Apparently, the passage begins with the unanimous approval of the discourse given by Jesus in the synagogue: “All agreed with him, and were lost in wonder while he spoke of the grace of God” (v. 22). In fact the meaning of the text can only be different, otherwise, it becomes difficult to explain the sequel of the story.
The reaction of the audience is motivated only if Jesus has said or done something that has impacted their sensitivity. And one reason perhaps of the hostility can be discovered.
It is a custom during the celebration that he who proclaims the second biblical text reads at least three verses of the book of a prophet. In the poor synagogue of Nazareth, probably not all the books of the prophets are there except that of Isaiah. It is likely that—read and reread every Saturday—everyone knows it by heart. The passage chosen by Jesus, by the way, is one of the best known.
The irritation of the listeners may have been determined by the fact that Jesus abruptly stopped reading after a verse and a half. Why has he not gone further? If one reads what comes next, one can deduce the reason. After “I was sent … to announce the Lord’s year of mercy” the text continues: “and the day of vengeance of our God” (Is 61:2).
That was the phrase that everyone wanted to hear. The inhabitants of Nazareth, like all the Israelites, craved this revenge; they eagerly wanted the punitive intervention of God against pagans who had oppressed them for so many centuries. Now that that time of reckoning has arrived, here, instead of vengeance, Jesus announces a “year of grace,” the remission of all debts, the unconditional benevolence of God to all.
His “gracious words” contain an unacceptable, unprecedented message. All in the synagogue are witnesses to the partisanship of his approach to the holy books. Who does he think he is? Is he not the son of Joseph, the carpenter? The contrast between the traditional mindset that expects a glorious, winner and avenger Messiah and the gracious words spoken by Jesus is radical and will resurface throughout the public life. It is the conflict predicted by Simeon: “He is a sign established for the falling and rising of many in Israel, a sign of contradiction … out of many hearts, thoughts may be revealed” (Lk 2:34-35).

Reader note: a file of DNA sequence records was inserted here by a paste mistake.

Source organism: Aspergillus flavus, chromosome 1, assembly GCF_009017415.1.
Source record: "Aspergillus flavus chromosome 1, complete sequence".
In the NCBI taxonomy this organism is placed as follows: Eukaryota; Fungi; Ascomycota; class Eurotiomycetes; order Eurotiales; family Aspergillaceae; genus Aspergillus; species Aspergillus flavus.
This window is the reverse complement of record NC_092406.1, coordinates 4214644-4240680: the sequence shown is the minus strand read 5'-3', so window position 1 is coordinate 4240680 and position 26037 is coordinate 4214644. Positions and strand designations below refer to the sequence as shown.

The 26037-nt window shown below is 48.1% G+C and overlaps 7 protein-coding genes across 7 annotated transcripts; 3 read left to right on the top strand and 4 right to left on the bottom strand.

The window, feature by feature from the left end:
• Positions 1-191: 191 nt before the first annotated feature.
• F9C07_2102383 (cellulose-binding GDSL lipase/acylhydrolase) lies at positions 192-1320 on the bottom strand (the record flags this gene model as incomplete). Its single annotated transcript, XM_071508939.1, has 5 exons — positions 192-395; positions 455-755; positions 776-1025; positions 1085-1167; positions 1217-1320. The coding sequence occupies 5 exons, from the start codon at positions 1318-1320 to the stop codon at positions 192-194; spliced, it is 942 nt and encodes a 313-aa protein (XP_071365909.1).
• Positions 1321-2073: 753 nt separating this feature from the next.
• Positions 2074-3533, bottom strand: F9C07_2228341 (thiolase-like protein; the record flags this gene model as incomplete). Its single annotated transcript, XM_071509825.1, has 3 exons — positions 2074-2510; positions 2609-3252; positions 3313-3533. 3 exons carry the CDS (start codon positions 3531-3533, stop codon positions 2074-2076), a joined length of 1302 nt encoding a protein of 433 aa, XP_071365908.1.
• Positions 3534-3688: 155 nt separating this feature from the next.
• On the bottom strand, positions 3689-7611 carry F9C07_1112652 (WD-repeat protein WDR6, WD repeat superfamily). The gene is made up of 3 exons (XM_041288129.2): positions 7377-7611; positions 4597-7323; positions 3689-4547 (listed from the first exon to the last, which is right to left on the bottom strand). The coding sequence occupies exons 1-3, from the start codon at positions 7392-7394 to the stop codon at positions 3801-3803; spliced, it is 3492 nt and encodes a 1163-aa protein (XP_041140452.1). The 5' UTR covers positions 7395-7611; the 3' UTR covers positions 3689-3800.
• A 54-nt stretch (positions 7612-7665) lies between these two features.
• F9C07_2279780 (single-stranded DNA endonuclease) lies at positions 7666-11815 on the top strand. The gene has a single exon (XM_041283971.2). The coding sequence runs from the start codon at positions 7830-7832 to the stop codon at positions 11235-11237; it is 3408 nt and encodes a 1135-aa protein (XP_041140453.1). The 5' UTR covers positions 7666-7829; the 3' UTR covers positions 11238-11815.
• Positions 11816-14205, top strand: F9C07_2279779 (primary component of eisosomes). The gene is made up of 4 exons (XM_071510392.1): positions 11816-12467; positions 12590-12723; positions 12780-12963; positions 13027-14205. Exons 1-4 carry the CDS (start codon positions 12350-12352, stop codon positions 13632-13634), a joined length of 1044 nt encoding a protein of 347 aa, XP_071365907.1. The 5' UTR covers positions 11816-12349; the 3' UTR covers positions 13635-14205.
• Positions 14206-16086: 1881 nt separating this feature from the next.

Jesus is not trying to ease the tension, to soften the differences explaining that everything is born from a simple misunderstanding. No, he heightens the tension with two proverbs: “Physician, heal yourself” and “no prophet is honored in his own country” (vv. 23-24) causing a second, disappointment in his countrymen. They heard about the wonders he worked in Capernaum and they are deluded to be able to witness those miracles that would mark the beginning of the Messianic era.
The two proverbs are a denial of their expectations, a distancing from their beliefs, a rejection of their dreams, and a sentence of their illusions.
In the second part of today’s Gospel (vv. 25-27) the tone of discussion rises further and becomes a provocation.
Jesus explains why he does not repeat in his village the works done in Capernaum: he behaves like Elijah and Elisha who helped foreigners instead of aiding the needy persons of their people.
This is just too much! The inhabitants of Nazareth understand where he’s getting to. Israel is not the only recipient of the promises made to Abraham and his descendants. They already did not like Jesus’ choice of leaving his village and moving to Capernaum, a market town full of pagans where life is not always conducted in compliance with the legal purity. Now they realize that his was not an isolated act, but a clear sign that God’s salvation has been extended to all peoples.
His gracious words irritate the assembly: they are a challenge to the pettiness and meanness of their religious convictions. At this point the reaction of his listeners is no surprise: all are taken by anger, they get up, drive him out of the city and try to throw him down the cliff (v. 29).
The last verse: “But Jesus passed through their midst and went his way” (v. 30) does not refer to his miraculous disappearance. It is a message of consolation and hope that Luke wants to give to the Christians of his community who are facing opposition, misunderstandings, disagreements, and hostility. The risk they run is to forget that what happened to all the prophets and to their Teacher is being repeated in them. Luke ensures: Protected by God, they, too, will pass through the midst of persecution and will continue confidently along until they reach their goal.
There is a video by Fr. Fernando Armellini with English subtitles commenting on today’s Gospel reading: